When ripe, durians separate from the tree at a weakened groove on the stem. Even if plucked early, a durian is not ripe until this “joint” has come loose and fallen off. One of the most sure-fire ways of selecting durian by ripeness is by the looseness (or gone-ness) of the stem above this joint.
Wiley durian vendors will fool you by cutting the stem below the joint, or right at the joint, and then whittling it into a convex shape similar to what naturally happens when it falls. These vendors will insist that all their durians fell on their own, assuring a quality taste experience that turns sulfurously disappointing at first bite.
Smell, smell smell. No smell, they’re not ripe and unless you like crunchy durian, you won’t be happy.
Trick #4: Adding Odor
The smell is by far the most important element in choosing a good durian. That’s why you’ll see durian aficionados literally huffing the spikes.
Unfortunately, this technique is not fool proof. Durian crooks can fool even those familiar with the fruit by adding odor (although probably not the Great Durian Master Mr. Chang). This trick is so sneaky and deceitful that anyone who does this should burn in a hell of half-roasted durian shells for all of
Underripe durians lack that ungodly, get-in-my-tummy-now (or-run-away-fast) aroma. They tend to smell sort of like grass. To fix the odor problem, a vendor will take the flesh of a fully ripe or overripe durian and mix it with water. Then he’ll put it in a squirt bottle and spray it all over the outside of the durians he wants to sell. A little tropical sun and within 10 minutes he’s got perfectly dry, deliciously odoriferous durian. Mmmmm. Not.
Trick #5: Artificial Ripening
This is not always a trick. In Thailand, it’s common knowledge that durian dealers, like the man featured above, paint an ethylene producing yellow paint onto the cut stems of the durians. Almost all durians everywhere wear the mark of their artificial ripening as a sign of high quality – it means the durian is not overripe and has not touched the ground.
Artificial ripening is only a nasty trick if the dealer markets his durian as having fallen on their own and doesn’t disclose that his durians were plucked early and ripened artificially.
In such situations, it’s unlikely the vendor used an ethylene-producing paint. Most likely he used calcium carbide, an industrial chemical sometimes used for welding. Use of calcium carbide as a ripener is banned in some countries. It’s cheap, it’s easy to use, and it works, if not well.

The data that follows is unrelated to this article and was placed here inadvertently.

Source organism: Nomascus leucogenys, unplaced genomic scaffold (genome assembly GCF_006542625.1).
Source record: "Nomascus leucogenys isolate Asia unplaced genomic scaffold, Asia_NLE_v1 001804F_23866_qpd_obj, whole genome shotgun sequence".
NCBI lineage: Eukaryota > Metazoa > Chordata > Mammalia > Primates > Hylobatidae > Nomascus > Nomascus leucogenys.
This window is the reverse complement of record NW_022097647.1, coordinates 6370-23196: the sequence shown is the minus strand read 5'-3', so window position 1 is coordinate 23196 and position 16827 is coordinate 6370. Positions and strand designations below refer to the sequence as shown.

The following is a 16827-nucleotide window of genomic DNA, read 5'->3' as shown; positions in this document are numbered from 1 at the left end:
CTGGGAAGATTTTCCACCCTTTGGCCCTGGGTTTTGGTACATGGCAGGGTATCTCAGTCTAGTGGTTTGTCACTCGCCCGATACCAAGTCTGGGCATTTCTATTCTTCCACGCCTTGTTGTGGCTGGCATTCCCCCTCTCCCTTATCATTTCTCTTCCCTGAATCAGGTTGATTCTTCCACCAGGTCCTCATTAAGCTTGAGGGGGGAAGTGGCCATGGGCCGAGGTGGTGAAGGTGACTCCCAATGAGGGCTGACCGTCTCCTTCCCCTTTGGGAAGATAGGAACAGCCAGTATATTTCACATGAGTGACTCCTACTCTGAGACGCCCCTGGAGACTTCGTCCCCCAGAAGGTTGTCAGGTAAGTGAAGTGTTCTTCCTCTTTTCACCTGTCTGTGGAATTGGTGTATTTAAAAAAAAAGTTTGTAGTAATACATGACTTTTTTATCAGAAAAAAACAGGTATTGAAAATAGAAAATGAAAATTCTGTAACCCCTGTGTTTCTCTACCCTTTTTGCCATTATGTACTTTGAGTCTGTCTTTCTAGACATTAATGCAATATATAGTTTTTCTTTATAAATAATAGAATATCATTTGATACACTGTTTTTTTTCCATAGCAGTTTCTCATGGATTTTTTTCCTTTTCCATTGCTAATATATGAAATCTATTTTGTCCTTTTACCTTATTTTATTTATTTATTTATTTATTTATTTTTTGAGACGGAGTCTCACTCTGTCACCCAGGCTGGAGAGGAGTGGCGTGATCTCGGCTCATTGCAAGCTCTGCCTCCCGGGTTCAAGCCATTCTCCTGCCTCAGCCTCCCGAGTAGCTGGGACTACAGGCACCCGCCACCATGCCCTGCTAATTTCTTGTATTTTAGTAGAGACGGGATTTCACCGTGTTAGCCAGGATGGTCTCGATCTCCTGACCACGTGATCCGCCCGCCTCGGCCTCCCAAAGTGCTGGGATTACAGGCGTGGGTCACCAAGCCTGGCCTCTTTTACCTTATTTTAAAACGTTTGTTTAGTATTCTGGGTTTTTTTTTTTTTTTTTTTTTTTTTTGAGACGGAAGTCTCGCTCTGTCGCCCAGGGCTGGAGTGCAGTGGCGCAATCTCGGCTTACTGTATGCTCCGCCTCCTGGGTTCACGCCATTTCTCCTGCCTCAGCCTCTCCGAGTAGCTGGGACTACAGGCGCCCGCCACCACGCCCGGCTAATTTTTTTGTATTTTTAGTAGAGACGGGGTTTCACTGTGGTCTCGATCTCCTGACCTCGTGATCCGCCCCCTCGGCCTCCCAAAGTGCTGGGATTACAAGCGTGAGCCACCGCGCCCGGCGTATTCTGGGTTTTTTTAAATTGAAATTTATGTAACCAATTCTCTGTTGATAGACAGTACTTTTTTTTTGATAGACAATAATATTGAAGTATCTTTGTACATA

By mimicking the effect of the fruit hormone ethylene, calcium carbide speeds the thinning of the fruit skin and the softening of the fibers. The effect is a fruit that is edible but often unevenly ripe.
Currently, lobbyists in India and Malaysia are fighting to ban the use of this chemical ripener due to side effects like vomiting, diarrhea, burning or tingling sensation, numbness, headache and dizziness.
This is a trick you definitely want to avoid. Read more: The Effect of Carbide in Fruit Ripening
Use other techniques to determine ripeness, or use your intuition to decide if the vendor seems shady.
Trick #6: Rigging The Scale
Years ago in the Philippines, when Rob and I knew nothing about durians, a roving durian salesman peddling from his bike offered us a 6 kg durian. It was admittedly a big durian, but when he placed it on the scale we were shocked. It didn’t seem double the weight of it’s normal sized peers. We bought it (that’s the noob move) and then felt like gluttonous pigs when we devoured the whole thing and wanted more.
Being Americans, we still had no concept of what a kilogram means, which is how I explain this little bit of idiocy. Later, we went back and the man offered us an even larger durian, 7 kg. This one didn’t look particularly giant either. This time Rob wised up, and put his 1.5 liter water bottle on the scale. The scale was nearly 3 kg off! So much for our gluttony.
Rigging scales happens to a lesser degree in other places, but we really noticed it in Davao city in the thick of the sidewalk crush outside NCCC Mall about 3 blocks from Magsaysay Durian Park. In fact, just don’t bother buying from those guys. They buy all the rejected durian from the quality vendors at Magsaysay Park and then try to sell it at 1/3 the price, plus a little weight bonus.
Learn what a one kilogram durian looks like. When in places with a tendency to rig scales, carry a water bottle. Most people can’t say no to testing the scales, and if they’re significantly
off they’ll give you the true deal.
Trick #7: Hiding The Open Side